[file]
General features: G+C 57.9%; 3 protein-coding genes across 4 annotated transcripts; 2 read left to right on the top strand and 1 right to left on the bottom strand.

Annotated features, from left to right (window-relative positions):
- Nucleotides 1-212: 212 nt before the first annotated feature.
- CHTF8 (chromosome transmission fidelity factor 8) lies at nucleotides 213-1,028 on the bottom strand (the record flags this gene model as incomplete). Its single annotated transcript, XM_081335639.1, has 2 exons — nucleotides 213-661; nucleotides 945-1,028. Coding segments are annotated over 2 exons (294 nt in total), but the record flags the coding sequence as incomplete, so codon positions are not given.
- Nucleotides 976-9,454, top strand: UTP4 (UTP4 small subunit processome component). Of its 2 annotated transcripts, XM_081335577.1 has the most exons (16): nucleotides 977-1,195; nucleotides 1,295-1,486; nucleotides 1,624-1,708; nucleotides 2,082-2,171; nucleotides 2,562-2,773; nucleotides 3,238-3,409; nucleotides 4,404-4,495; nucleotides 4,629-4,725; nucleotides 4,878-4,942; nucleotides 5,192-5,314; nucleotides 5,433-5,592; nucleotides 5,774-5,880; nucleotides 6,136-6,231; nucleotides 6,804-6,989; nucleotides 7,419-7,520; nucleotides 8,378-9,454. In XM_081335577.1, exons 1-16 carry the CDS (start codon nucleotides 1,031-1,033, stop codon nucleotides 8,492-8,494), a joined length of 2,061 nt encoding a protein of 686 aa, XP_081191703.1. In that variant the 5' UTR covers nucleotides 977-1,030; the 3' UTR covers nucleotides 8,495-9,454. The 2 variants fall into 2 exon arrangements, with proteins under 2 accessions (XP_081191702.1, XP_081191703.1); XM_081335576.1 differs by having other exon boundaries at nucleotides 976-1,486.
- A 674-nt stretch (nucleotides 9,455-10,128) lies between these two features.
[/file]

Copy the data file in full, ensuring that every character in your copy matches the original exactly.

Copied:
General features: G+C 57.9%; 3 protein-coding genes across 4 annotated transcripts; 2 read left to right on the top strand and 1 right to left on the bottom strand.

Annotated features, from left to right (window-relative positions):
- Nucleotides 1-212: 212 nt before the first annotated feature.
- CHTF8 (chromosome transmission fidelity factor 8) lies at nucleotides 213-1,028 on the bottom strand (the record flags this gene model as incomplete). Its single annotated transcript, XM_081335639.1, has 2 exons — nucleotides 213-661; nucleotides 945-1,028. Coding segments are annotated over 2 exons (294 nt in total), but the record flags the coding sequence as incomplete, so codon positions are not given.
- Nucleotides 976-9,454, top strand: UTP4 (UTP4 small subunit processome component). Of its 2 annotated transcripts, XM_081335577.1 has the most exons (16): nucleotides 977-1,195; nucleotides 1,295-1,486; nucleotides 1,624-1,708; nucleotides 2,082-2,171; nucleotides 2,562-2,773; nucleotides 3,238-3,409; nucleotides 4,404-4,495; nucleotides 4,629-4,725; nucleotides 4,878-4,942; nucleotides 5,192-5,314; nucleotides 5,433-5,592; nucleotides 5,774-5,880; nucleotides 6,136-6,231; nucleotides 6,804-6,989; nucleotides 7,419-7,520; nucleotides 8,378-9,454. In XM_081335577.1, exons 1-16 carry the CDS (start codon nucleotides 1,031-1,033, stop codon nucleotides 8,492-8,494), a joined length of 2,061 nt encoding a protein of 686 aa, XP_081191703.1. In that variant the 5' UTR covers nucleotides 977-1,030; the 3' UTR covers nucleotides 8,495-9,454. The 2 variants fall into 2 exon arrangements, with proteins under 2 accessions (XP_081191702.1, XP_081191703.1); XM_081335576.1 differs by having other exon boundaries at nucleotides 976-1,486.
- A 674-nt stretch (nucleotides 9,455-10,128) lies between these two features.